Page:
River Forest temple sends help to Syrian refugees

Students make a connection with aid workers through Skype

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By Tom Holmes

Contributing Reporter / Religion Blogger

It's not headline news that West Suburban Temple Har Zion (WSTHZ) is raising $60,000 to help refugees. The big news is that the people they are helping are from a country which is in a state of war with Israel and who are, for the most part, Muslim.

This year, between February and July, WSTHZ members have committed themselves to sending $10,000 a month to a medical team working with an Israeli aid organization called IsraAID, which is helping Syrian refugees stranded, at least for the time being, on the Greek Island of Lesbos. Syria and Israel have technically been in a state of war since Israel became a nation in 1948. Three times — in 1948, 1967 and 1982 — the two nations became embroiled in all-out shooting wars. Since 1982 an armistice has been in place but tension remains.

This WSTHZ exercise in loving your enemies began in June of 2016 when the brother of West Suburban Temple's rabbi, Adir Glick, came to River Forest and showed a video of what IsraAID, the organization of which he is the CEO, is doing on Lesbos.

"It was very moving for me," said Rabbi Glick, "to see these refugees after their arduous journey over the sea coming ashore with hypothermia, broken limbs and PTSD — and for the medical staff with the Israeli flag sewn on their shirts coming to their aid."

Glick said that even though IsraAID is based in Israel, there are many Christians and Muslims working alongside Jews in the organization. In fact one of the IsraAID volunteers was an Israeli Arab who happened to speak the same dialect of Arabic as was spoken in the part of Syria from which this particular boatload of refugees had come. 

"The Syrian refugees couldn't believe that Israelis were helping them," Glick said, "not to mention that one of them was speaking in their own dialect. It was a heart-warming story."

After viewing the video, Rabbi Glick put what IsraAID was doing on a backburner until, in his words, "this current political climate came upon us and the whole situation had a lot more urgency to it. I thought, 'Let's do it right now.'"

So he and the congregation's leadership worked with IsraAID to design a program in which they would not only support a medical team, consisting of a doctor and a nurse, for six months at a total cost of $60,000 but also try to form a personal relationship with the team through Skype, with the children in the WSTHZ religious school sending art to the refugees. At the very first meeting about the project with the congregation, $15,000 was raised, one-fourth of what they needed for the entire six months.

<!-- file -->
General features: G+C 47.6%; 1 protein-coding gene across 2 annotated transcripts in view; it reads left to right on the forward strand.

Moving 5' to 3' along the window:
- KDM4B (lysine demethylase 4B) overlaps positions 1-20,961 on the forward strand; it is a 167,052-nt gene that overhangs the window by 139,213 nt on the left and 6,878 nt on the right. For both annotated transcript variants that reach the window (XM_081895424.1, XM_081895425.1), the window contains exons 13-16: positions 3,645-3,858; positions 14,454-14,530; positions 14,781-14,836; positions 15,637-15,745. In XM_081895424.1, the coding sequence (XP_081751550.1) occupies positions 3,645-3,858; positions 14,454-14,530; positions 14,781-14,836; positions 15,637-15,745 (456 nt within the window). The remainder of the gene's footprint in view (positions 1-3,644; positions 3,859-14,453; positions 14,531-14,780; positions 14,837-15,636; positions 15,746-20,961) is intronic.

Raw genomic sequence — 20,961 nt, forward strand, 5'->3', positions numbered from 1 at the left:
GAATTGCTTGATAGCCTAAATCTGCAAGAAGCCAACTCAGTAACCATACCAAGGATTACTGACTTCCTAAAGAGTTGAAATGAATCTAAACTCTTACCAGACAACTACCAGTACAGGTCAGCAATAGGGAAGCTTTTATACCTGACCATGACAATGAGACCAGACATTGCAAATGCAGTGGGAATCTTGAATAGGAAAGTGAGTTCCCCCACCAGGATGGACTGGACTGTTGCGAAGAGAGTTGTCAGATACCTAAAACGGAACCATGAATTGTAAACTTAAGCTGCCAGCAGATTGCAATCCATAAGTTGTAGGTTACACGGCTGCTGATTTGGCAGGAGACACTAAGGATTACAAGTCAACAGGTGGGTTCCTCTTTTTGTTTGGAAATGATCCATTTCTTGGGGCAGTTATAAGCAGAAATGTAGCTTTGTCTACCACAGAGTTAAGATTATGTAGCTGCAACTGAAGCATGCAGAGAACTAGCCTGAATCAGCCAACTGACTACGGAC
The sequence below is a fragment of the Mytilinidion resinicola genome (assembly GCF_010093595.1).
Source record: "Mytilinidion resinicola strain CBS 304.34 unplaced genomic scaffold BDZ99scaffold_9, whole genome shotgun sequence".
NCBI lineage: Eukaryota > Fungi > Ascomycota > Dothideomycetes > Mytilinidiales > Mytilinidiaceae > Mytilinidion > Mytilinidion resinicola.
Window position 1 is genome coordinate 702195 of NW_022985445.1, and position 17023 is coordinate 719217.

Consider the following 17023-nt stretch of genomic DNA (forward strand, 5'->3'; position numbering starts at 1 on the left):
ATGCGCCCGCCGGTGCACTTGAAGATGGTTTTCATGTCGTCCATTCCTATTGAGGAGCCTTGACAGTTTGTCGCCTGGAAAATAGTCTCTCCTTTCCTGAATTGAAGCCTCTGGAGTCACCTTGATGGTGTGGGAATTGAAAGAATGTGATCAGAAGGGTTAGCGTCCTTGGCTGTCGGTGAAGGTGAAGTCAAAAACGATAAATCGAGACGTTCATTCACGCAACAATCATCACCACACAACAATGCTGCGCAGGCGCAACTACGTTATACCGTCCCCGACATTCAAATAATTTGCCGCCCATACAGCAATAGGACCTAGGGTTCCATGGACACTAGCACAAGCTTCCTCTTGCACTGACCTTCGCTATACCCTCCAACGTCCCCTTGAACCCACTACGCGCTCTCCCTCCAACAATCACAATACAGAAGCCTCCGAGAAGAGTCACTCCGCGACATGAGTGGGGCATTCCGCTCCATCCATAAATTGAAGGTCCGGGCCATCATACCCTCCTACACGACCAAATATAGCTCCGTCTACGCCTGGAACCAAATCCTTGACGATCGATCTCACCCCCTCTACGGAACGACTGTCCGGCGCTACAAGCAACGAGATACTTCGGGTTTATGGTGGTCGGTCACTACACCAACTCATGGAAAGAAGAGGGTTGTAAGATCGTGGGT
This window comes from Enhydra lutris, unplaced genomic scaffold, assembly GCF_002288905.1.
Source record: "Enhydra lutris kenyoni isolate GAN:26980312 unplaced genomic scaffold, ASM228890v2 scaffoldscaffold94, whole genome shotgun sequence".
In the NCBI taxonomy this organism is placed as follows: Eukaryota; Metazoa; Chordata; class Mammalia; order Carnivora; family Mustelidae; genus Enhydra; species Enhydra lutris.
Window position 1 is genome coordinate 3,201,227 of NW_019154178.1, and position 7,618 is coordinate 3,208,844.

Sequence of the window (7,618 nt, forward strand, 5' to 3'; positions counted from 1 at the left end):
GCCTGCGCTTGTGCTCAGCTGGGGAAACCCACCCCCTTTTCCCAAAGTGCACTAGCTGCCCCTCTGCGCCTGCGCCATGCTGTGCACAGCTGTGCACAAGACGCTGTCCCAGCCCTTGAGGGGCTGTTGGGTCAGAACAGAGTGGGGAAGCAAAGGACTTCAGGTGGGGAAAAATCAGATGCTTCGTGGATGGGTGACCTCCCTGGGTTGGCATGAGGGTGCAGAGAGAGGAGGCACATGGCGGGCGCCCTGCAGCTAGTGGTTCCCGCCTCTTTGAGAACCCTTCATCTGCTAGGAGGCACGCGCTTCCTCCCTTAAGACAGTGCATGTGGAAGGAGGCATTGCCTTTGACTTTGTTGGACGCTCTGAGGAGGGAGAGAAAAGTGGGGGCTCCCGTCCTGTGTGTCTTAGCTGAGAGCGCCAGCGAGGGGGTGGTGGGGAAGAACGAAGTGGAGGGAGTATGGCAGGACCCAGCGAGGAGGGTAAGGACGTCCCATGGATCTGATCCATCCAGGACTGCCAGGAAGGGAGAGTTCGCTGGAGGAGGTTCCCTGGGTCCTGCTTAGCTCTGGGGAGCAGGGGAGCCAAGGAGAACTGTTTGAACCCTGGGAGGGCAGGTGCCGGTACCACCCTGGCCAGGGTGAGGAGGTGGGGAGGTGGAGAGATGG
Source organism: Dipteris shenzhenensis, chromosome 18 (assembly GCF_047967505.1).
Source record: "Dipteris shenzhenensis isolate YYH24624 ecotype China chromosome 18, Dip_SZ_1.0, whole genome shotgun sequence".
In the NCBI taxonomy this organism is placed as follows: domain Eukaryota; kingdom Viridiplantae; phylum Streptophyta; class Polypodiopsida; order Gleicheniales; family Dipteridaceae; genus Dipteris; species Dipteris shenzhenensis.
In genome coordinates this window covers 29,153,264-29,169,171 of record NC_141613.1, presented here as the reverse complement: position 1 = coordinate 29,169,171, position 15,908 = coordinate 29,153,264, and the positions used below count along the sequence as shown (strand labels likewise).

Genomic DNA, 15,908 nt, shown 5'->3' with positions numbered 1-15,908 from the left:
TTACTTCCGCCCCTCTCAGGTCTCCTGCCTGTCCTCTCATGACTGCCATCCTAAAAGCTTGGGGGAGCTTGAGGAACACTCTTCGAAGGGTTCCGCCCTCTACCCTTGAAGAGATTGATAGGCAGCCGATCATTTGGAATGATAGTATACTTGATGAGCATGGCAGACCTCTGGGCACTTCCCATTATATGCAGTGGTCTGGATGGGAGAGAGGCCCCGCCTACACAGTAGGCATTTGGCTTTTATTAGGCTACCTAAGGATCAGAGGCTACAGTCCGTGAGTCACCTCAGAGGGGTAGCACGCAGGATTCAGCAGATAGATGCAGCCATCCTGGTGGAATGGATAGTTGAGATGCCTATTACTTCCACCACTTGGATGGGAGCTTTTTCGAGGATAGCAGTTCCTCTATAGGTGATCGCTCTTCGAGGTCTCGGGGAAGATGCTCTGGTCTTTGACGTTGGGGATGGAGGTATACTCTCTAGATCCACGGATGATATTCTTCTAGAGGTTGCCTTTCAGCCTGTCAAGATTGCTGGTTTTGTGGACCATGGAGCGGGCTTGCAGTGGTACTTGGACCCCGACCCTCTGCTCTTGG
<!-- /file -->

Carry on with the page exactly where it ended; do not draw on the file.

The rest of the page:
The youth in Laurie Myers' religion class, who are preparing for their bar/bat mitzvahs, confirmed that the project was enabling the creation of some simple personal connections with the refugees and the people coming to their aid.

One student, Theo Friedman, said, "Helping the Syrian refugees is good because they've just gone through a lot."

Myers added, "We watched a video of IsraAID in which my students saw babies and kids coming on the boats and they got a feel for what the refugees were going through. It seemed like it affected them as well as me."

Student Alexis Kohn said, "When I helped serve food at PADS, it kind of made me feel a little sad for the people who didn't really have that much. We saw kids and that made me feel even sadder because they don't get to grew up with a lot of the things we have."

David Flint added, "Collecting money for the Syrian refugees is like a mitzvah for them, doing something good for another person."

Jonathan Schiff said, "I feel it's a good thing we're doing. It's helping a lot of people."

Stewart Figa, the congregation's cantor, observed that many WSTHZ members can empathize with Syrian refugees because they themselves were in the "same boat" not that long ago. 

"Unfortunately," he said, "that is part of our history. I myself am the child of refugees. My parents survived the holocaust and had to wait some time for the United States to open their borders for that class of refugees, so it hits home. I'm glad we have this opportunity to give back."

Rabbi Glick recalled it was while he was doing volunteer work with another aid organization in Katmandu that he decided to become a rabbi. 

"The leader of the program there taught me two things that have stuck with me," said Glick. "One is the Talmud says you should help the poor of your own city first before helping others, but in our globalized world, 'your city' extends to the entire world because we're all connected."

"Second, he noted that young Jews these days feel like they have to choose between their identity and their humanity. They often feel that their identity as Jews is a barrier to their humanity. He would like to teach them that their Judaism is the gateway to their humanity, that Judaism is their way of expressing their universal value."

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